Hunting New England Shipwrecks

Technical Diving

Chip Kelly (at right) prepares for a deep dive on a New England wreck. Chip is an experienced tech diver. Over the past few years, the popularity of technical diving has grown dramatically. Tech diving is a step beyond normal scuba and allows specially-trained individuals to go deeper and/or stay down longer than standard scuba techniques allow. It involves the use of mixed gases and a variety of specialized gear and techniques. Technical diving is primarily practiced by cave divers and serious wreck divers.

Scuba instruction agencies define technical diving as any one or combination of the following practices:
     Diving deeper that 130 feet (on air or mixed gases) and/or
     Mixed-gas diving (Nitrox, tri-mix, etc.) and/or
     Decompression diving
Technical diving requires specialized training and certification.  This training is is offered by selected regional dive shops and scuba instruction schools.

The jargon of tech divers is filled with terms like Nitrox, tri-mix, rebreathers, dive computers, decom tables, physiology, redundant systems, guidelines... and safety. And before anyone becomes a skilled tech diver, they have to learn about all these things in great detail.

Tech diving is not for everyone. Because of the depths and complexities inolved, it is a higher-risk activity than normal scuba diving. In order to become a competent and safe tech diver, you have to have the right stuff. Technical diving requires a combination of specialized training and equipment, a serious commitment to the activity, an understanding of the risks involved, and excellent physical and emotional health. Attempting to do technical diving without proper training and equipment may result in serious injury or death.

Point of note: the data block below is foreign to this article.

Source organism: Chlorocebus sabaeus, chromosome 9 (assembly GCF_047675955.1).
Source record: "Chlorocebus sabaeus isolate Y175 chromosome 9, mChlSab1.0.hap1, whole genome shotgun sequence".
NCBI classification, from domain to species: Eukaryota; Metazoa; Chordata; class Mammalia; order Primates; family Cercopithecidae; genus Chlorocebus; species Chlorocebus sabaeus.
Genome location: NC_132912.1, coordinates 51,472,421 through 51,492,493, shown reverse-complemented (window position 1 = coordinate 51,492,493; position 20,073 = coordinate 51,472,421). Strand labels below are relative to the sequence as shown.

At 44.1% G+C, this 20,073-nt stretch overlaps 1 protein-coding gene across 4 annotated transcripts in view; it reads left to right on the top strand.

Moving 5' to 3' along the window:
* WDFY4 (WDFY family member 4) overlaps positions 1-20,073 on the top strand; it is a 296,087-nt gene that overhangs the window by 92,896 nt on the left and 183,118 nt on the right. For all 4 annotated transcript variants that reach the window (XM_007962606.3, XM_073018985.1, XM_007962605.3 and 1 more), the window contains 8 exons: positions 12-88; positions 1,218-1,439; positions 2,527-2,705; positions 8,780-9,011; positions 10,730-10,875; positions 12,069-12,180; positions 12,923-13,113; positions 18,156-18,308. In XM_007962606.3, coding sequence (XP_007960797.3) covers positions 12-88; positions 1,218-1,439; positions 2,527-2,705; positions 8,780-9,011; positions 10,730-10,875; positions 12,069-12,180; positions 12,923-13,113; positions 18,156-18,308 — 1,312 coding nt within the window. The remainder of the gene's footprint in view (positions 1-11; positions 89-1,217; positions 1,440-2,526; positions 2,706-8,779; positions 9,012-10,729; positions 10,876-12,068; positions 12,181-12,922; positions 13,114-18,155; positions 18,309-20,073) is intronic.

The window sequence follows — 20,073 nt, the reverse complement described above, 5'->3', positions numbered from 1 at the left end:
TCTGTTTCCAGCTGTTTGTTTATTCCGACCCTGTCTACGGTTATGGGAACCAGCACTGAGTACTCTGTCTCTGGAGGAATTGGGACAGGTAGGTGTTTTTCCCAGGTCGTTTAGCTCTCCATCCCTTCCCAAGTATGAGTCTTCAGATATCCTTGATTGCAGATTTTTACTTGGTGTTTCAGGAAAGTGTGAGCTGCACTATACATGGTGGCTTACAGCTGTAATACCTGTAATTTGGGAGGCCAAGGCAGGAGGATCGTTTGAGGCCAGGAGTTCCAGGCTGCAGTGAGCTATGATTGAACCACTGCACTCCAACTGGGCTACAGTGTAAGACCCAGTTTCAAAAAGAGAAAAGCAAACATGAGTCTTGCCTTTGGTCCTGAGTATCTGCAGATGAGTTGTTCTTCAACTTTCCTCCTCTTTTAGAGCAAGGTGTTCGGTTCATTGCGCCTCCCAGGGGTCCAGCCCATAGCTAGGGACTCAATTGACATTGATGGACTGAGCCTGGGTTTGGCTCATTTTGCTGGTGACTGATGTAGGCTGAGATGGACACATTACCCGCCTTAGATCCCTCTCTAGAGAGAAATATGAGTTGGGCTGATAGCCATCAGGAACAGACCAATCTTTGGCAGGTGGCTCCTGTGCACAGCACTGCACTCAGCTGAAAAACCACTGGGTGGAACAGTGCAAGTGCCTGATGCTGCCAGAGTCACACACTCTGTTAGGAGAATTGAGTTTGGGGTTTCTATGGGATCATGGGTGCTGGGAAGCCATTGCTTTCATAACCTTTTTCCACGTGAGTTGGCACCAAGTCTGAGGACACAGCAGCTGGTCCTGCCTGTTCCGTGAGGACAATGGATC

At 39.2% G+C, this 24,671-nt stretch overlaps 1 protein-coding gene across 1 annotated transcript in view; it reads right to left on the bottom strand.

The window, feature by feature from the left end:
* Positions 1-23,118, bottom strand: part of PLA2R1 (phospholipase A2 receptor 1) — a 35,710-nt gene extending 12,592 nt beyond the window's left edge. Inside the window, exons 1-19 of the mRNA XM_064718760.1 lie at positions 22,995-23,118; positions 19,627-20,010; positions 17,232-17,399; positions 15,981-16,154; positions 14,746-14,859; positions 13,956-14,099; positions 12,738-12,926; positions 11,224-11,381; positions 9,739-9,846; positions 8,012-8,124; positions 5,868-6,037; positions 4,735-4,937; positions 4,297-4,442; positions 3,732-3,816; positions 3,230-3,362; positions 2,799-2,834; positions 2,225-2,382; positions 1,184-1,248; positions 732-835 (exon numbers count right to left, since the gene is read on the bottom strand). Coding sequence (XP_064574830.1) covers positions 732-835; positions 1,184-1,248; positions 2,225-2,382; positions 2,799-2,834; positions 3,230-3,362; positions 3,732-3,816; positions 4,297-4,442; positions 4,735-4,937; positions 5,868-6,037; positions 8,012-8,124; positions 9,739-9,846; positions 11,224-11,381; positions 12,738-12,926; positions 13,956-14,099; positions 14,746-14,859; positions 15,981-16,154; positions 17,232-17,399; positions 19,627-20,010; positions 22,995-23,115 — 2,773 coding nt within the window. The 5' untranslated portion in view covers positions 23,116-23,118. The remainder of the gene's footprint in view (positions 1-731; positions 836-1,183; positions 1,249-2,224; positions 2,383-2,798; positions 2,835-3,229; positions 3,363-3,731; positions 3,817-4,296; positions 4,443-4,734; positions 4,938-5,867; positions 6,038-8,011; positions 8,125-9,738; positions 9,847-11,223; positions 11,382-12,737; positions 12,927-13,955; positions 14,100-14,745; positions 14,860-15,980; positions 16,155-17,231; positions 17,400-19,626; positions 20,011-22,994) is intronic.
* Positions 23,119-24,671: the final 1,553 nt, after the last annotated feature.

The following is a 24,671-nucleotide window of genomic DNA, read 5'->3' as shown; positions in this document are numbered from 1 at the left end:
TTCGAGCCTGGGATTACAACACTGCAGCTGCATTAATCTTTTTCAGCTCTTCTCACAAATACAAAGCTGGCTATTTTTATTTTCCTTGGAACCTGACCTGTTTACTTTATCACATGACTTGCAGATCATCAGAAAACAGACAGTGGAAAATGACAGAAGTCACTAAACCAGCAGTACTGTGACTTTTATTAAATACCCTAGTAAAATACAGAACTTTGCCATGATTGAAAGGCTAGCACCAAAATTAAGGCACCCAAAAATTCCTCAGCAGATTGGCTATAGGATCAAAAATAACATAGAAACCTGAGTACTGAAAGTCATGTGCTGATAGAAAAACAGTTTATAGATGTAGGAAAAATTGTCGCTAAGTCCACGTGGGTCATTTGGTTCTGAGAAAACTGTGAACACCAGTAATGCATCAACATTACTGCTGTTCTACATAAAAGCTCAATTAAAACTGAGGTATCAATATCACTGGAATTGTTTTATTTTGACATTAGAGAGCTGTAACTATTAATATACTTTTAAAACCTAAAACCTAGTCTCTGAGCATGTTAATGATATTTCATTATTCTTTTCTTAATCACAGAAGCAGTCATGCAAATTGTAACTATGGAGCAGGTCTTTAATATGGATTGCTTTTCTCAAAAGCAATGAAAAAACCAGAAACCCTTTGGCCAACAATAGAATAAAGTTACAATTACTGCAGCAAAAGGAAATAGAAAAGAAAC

Because our editors are not qualified technical divers, we will not provide any original information on tech diving on this site. For anyone interested in learning more about the subject, however, we have included several Tech Diving links below.

Tech Diving Links

Scuba Diving Explained
Physiological aspects of diving 
NOAA's Technical Diving Page 
  The basics of tech diving 
Nitrox FAQs
  From IANTD's Website 
The Rebreather Site 
  The art and science of rebreathers 
IANTD Training
  Tech diving course descriptions 
DAN - Divers Alert Network  
  Diving safety organization 
Halifax Wreck Diving 
  Greg Mossfeldt's Videos 
Diving the Empress of Ireland  
A tech dive report 
Hitler's Lost Sub  
  Diving the U-869 
Andrea Doria  
  From njscuba.net 
Under Pressure  
  Article on the extremes of tech diving 
Boston Deep Wrecks 
   Boston area wrecks 
Northern Atlantic Dive Expeditions 
   Boston area wrecks 

In his excellent book The Last Dive, diver/author Bernie Chowdhury tells the story of the development of technical diving and describes how,  in their lust for adventure,  some divers have taken tech diving to fatal and near-fatal extremes of depth and endurance. If you're interested in technical diving, you need to read this book.

To go to other pages on this site, use the Site Navigator at left, or click here to go to our Home Page.

Questions or comments?

Copyright 2001 by Dave Clancy
All Rights Reserved